Anuj Nayar, PayPal's chief spokesperson, told American Banker that PayPal needed to ramp up quickly to build momentum — and to meet the company's predicted $7 billion in mobile transactions this year. Early in 2011, PayPal predicted it would move $1.5 billion through its mobile channels. It didn't have any trouble beating that number, eventually overseeing nearly $4 billion in transactions by the end of 2011.

Got news?

News tips and suggestions are always welcome, so please send them along.


If you're interested in learning more about the commerce space, check out DevZone on x.com, a collaboration between O'Reilly and X.commerce.


Related:

January 01 2012

Le Blog d'Olivier Berruyer sur les crises actuelles > Charles de Gaulle sur l’or et le système monétaire (Pt 1&2) | les-crises.fr

Question – M. le Président, en changeant en or une partie de ses avoirs en dollars, la France a provoqué certaines réactions qui ont fait apparaître les défauts du système monétaire actuel. Etes-vous partisan de réformer ce système, et, si oui, comment ?

 

 

 

>>>> Première partie http://www.les-crises.fr/de-gaulle-smi-1/

>>>> Deuxième partie : http://www.les-crises.fr/de-gaulle-smi-2/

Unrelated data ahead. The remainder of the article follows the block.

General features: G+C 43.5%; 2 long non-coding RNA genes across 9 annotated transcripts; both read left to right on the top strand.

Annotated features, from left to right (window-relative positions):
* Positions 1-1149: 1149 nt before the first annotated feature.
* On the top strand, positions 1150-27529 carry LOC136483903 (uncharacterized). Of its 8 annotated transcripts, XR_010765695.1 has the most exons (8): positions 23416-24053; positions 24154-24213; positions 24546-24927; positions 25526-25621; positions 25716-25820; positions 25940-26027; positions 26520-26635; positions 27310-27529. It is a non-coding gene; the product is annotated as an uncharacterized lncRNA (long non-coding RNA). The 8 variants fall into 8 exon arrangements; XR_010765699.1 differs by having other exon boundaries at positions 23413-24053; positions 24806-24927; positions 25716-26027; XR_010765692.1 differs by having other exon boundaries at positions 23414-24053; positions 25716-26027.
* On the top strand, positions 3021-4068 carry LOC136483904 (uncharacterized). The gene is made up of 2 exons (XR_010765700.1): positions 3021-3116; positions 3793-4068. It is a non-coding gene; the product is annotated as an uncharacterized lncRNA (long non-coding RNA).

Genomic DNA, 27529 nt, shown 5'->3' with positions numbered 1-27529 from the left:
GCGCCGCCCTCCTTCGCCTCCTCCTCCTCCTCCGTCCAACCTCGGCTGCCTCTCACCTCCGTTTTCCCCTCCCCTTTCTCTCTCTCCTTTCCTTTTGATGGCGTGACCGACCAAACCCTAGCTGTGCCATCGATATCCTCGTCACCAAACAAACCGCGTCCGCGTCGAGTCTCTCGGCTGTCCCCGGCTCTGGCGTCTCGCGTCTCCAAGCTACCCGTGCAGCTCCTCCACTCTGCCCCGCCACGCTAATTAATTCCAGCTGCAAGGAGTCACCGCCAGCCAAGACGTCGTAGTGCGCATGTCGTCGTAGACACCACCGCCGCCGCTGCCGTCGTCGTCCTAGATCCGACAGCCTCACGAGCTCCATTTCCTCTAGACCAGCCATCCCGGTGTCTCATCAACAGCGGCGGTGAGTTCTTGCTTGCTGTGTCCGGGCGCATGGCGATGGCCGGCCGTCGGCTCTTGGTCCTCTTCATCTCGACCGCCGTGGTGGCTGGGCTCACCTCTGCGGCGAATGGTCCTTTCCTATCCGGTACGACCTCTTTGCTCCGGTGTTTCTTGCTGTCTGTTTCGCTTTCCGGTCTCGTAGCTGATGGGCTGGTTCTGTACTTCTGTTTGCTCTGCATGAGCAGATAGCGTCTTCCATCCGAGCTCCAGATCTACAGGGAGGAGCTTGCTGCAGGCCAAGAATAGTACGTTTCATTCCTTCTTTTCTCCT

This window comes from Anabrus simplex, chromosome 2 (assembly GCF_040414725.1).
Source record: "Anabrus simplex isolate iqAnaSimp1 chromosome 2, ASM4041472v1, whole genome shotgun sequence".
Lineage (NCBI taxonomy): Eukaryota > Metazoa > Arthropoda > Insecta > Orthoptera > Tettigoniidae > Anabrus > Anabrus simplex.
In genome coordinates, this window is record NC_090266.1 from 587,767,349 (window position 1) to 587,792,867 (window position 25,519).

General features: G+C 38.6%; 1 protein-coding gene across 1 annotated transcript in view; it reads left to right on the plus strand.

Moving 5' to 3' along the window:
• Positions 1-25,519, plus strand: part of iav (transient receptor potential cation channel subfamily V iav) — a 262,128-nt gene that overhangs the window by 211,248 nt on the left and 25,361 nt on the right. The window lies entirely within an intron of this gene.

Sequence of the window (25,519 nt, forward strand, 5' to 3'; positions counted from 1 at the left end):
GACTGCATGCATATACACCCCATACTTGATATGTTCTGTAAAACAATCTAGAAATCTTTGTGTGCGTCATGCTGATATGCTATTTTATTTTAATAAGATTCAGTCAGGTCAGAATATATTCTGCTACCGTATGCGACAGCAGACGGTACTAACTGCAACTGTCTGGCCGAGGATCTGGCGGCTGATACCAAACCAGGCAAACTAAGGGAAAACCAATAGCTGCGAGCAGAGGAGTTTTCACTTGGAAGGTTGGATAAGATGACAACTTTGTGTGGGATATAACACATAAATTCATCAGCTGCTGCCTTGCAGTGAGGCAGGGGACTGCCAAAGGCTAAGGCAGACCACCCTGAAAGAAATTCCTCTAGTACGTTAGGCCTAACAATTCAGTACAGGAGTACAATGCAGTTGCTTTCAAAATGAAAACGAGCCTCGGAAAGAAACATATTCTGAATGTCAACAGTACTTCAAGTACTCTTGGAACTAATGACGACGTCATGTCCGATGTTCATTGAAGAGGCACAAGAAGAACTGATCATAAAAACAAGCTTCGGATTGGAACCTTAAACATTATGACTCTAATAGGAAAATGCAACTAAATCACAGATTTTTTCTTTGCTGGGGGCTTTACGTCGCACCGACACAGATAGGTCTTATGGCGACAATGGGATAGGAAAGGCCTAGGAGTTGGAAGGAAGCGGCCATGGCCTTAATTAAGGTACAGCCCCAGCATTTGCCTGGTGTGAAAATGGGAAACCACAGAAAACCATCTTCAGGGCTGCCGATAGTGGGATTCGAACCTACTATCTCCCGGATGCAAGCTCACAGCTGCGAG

October 21 2011

Visualization of the Week: Occupy George

The website OccupyGeorge, an extension of the Occupy Wall Street movement, has come up with a novel twist for its visualizations about wealth inequality.

What's clever about these visualizations is not so much the data or its presentation, but rather the material on which the visualizations are printed: actual $1 bills. The website includes templates so these visualizations can be stamped onto physical money. The message then circulates with the bills.

Occupy George $1 bill, front

Occupy George $1 bill, back

Found a great visualization? Tell us about it

This post is part of an ongoing series exploring visualizations. We're always looking for leads, so please drop a line if there's a visualization you think we should know about.

Strata 2012 — The 2012 Strata Conference, being held Feb. 28-March 1 in Santa Clara, Calif., will offer three full days of hands-on data training and information-rich sessions. Strata brings together the people, tools, and technologies you need to make data work.

Save 20% on registration with the code RADAR20

More Visualizations:

April 28 2011

http://www.e-flux.com/shows/view/9525


Currently reading @e_flux announcement http://www.e-flux.com/shows/view/9525